So here at Atchafalaya Basin Keepers, we do a huge amount of work with very few people. We only have two full-time employees and a part-time attorney, so we depend heavily on volunteers to be able to do all the work. Today, we are here with Preston. Preston is a member of the Atchafalaya Basin Keepers and a volunteer. He is a drone pilot. We will be going into the basin to document some things by drone from the air. One of the tools that they use on projects that will fill wetlands is by manipulating science, so the drone will be very important to show the reality on the ground of what is going on in the Atchafalaya Basin. The drone will show the effects of this on the basin. It will also show what future projects will do to the Atchafalaya Basin.

Right now, we have a house I live in on the historical lots of the Atchafalaya, not too far from the levee. We are about to pack our equipment and get in the boat and do our work. I’ve been living in Louisiana since 1984, in the same house since 1987.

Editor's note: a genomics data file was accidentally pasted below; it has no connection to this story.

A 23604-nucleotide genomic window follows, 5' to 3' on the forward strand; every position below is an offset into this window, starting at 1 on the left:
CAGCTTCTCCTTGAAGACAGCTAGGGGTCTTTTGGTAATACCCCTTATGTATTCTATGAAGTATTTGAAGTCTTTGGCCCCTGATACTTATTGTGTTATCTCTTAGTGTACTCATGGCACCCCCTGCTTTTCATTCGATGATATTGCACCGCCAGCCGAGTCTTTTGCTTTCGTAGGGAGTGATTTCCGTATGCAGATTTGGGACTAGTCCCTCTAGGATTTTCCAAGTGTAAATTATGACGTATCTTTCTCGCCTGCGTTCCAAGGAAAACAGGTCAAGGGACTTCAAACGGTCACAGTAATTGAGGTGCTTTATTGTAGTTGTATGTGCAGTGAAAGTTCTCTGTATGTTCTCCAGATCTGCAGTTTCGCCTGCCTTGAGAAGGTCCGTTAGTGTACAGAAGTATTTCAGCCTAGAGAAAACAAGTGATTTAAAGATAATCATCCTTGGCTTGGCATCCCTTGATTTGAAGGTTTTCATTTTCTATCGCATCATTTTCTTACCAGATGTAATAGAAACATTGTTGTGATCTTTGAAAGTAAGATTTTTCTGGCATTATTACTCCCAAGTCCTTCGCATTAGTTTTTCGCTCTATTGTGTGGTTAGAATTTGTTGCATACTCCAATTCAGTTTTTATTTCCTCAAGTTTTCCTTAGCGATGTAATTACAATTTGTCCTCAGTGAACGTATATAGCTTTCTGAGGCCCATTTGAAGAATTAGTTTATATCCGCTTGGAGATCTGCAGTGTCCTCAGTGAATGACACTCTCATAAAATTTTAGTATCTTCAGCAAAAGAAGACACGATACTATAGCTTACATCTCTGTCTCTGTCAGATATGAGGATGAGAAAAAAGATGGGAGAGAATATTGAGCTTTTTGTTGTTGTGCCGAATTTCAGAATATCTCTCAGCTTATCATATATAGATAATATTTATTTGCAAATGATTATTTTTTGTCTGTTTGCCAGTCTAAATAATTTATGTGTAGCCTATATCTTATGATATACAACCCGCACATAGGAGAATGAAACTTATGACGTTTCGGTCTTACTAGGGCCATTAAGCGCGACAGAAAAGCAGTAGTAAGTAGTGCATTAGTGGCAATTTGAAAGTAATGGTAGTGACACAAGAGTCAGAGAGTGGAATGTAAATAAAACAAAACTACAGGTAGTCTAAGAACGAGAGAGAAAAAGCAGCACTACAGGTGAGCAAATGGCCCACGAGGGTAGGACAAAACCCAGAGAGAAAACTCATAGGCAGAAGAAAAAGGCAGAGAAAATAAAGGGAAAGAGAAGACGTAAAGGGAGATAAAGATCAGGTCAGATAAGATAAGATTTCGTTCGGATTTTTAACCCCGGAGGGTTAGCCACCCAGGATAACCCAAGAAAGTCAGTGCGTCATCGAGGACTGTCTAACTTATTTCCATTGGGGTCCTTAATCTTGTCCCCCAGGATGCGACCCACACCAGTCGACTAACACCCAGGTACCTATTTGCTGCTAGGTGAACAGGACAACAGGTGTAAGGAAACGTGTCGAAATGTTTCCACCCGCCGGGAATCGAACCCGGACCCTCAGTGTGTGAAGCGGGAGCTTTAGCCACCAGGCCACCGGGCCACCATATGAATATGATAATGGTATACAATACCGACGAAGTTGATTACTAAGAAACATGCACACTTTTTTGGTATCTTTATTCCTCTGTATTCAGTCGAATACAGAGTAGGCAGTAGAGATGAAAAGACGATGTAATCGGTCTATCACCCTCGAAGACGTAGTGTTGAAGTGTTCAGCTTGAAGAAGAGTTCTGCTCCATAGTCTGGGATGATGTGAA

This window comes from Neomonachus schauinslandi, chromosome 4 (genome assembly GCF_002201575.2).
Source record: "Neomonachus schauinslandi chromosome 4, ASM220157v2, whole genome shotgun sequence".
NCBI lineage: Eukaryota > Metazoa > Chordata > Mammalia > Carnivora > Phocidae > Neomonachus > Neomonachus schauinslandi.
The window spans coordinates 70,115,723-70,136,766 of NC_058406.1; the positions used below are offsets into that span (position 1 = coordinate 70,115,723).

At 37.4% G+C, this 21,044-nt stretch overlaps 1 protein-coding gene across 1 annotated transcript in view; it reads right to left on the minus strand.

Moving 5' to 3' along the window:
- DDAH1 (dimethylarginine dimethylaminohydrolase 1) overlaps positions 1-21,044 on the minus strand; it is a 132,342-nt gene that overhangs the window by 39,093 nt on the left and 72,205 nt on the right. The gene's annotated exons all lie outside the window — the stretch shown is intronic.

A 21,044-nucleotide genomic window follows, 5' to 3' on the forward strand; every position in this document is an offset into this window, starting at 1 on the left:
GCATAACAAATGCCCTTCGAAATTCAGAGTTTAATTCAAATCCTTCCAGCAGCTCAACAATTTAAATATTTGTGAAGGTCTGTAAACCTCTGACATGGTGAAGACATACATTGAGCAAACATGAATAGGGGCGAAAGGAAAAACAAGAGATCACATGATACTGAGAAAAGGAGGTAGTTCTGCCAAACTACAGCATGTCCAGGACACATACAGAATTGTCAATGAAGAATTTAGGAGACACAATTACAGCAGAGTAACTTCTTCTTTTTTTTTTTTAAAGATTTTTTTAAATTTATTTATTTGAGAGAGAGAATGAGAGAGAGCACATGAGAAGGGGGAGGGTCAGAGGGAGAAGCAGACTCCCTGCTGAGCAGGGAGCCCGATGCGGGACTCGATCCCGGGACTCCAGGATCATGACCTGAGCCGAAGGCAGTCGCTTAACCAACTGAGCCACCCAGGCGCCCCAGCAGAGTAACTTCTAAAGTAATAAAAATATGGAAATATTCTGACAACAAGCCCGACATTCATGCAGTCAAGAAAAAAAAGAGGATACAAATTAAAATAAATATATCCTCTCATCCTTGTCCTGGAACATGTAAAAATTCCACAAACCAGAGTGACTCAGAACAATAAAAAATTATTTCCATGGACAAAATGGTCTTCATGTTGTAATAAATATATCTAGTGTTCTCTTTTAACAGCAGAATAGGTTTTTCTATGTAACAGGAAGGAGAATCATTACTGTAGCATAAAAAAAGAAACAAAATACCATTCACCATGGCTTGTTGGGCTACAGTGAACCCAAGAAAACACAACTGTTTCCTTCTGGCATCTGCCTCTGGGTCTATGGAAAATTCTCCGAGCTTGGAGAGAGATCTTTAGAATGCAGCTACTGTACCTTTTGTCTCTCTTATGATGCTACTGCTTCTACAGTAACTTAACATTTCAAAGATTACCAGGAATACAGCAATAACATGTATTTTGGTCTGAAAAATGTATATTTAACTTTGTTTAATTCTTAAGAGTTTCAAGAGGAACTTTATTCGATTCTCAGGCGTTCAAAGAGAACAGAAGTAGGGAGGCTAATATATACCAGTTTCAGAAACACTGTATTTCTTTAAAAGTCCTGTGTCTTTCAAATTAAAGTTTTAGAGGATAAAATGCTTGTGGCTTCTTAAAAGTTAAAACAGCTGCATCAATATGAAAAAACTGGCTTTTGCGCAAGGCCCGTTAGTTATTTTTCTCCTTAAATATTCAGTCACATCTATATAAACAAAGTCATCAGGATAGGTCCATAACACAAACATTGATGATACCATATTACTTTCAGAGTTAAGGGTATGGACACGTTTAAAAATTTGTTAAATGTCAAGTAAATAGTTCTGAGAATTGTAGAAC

I want you to imagine a world without Atchafalaya Basin Keepers and what would happen if those wetlands were destroyed the way they’re trying to destroy them today. What would happen to the planet? Imagine a world where all these birds that migrate through the Mississippi Delta would have nowhere to go. Massive extinction would happen. Imagine the misery of a huge flood because the Atchafalaya Basin couldn’t handle the flood because it has been filled with sand and silt. Imagine all the suffering: kids, babies, mothers, cars underwater, houses underwater. Imagine all that would be without Atchafalaya Basin Keepers. Our work is essential. New work is important. We need to do this together.